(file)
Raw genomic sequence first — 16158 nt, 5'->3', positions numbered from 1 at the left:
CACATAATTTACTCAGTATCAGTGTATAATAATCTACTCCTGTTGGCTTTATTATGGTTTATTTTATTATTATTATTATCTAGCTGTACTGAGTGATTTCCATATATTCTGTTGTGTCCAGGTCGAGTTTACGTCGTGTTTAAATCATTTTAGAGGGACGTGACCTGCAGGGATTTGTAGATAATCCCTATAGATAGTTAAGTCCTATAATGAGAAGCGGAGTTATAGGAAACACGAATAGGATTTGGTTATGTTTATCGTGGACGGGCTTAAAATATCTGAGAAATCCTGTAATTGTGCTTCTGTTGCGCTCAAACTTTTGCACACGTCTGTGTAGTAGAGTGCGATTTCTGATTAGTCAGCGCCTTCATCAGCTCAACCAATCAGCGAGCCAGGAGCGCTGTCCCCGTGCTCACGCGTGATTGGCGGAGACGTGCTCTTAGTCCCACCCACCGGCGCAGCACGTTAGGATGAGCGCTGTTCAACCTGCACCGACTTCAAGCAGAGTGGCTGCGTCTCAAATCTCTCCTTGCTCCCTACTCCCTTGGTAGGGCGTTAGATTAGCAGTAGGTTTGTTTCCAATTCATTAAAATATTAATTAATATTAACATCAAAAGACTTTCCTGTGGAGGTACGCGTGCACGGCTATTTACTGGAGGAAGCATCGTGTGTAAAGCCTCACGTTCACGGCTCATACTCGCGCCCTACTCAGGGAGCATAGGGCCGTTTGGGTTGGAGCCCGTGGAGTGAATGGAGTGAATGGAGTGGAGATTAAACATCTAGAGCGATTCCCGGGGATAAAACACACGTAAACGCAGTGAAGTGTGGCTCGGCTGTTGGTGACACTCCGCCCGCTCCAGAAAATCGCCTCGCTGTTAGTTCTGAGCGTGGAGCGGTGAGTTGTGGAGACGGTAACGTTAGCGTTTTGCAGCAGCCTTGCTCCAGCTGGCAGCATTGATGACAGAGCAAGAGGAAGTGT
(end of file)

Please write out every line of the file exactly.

Raw genomic sequence first — 16158 nt, 5'->3', positions numbered from 1 at the left:
CACATAATTTACTCAGTATCAGTGTATAATAATCTACTCCTGTTGGCTTTATTATGGTTTATTTTATTATTATTATTATCTAGCTGTACTGAGTGATTTCCATATATTCTGTTGTGTCCAGGTCGAGTTTACGTCGTGTTTAAATCATTTTAGAGGGACGTGACCTGCAGGGATTTGTAGATAATCCCTATAGATAGTTAAGTCCTATAATGAGAAGCGGAGTTATAGGAAACACGAATAGGATTTGGTTATGTTTATCGTGGACGGGCTTAAAATATCTGAGAAATCCTGTAATTGTGCTTCTGTTGCGCTCAAACTTTTGCACACGTCTGTGTAGTAGAGTGCGATTTCTGATTAGTCAGCGCCTTCATCAGCTCAACCAATCAGCGAGCCAGGAGCGCTGTCCCCGTGCTCACGCGTGATTGGCGGAGACGTGCTCTTAGTCCCACCCACCGGCGCAGCACGTTAGGATGAGCGCTGTTCAACCTGCACCGACTTCAAGCAGAGTGGCTGCGTCTCAAATCTCTCCTTGCTCCCTACTCCCTTGGTAGGGCGTTAGATTAGCAGTAGGTTTGTTTCCAATTCATTAAAATATTAATTAATATTAACATCAAAAGACTTTCCTGTGGAGGTACGCGTGCACGGCTATTTACTGGAGGAAGCATCGTGTGTAAAGCCTCACGTTCACGGCTCATACTCGCGCCCTACTCAGGGAGCATAGGGCCGTTTGGGTTGGAGCCCGTGGAGTGAATGGAGTGAATGGAGTGGAGATTAAACATCTAGAGCGATTCCCGGGGATAAAACACACGTAAACGCAGTGAAGTGTGGCTCGGCTGTTGGTGACACTCCGCCCGCTCCAGAAAATCGCCTCGCTGTTAGTTCTGAGCGTGGAGCGGTGAGTTGTGGAGACGGTAACGTTAGCGTTTTGCAGCAGCCTTGCTCCAGCTGGCAGCATTGATGACAGAGCAAGAGGAAGTGT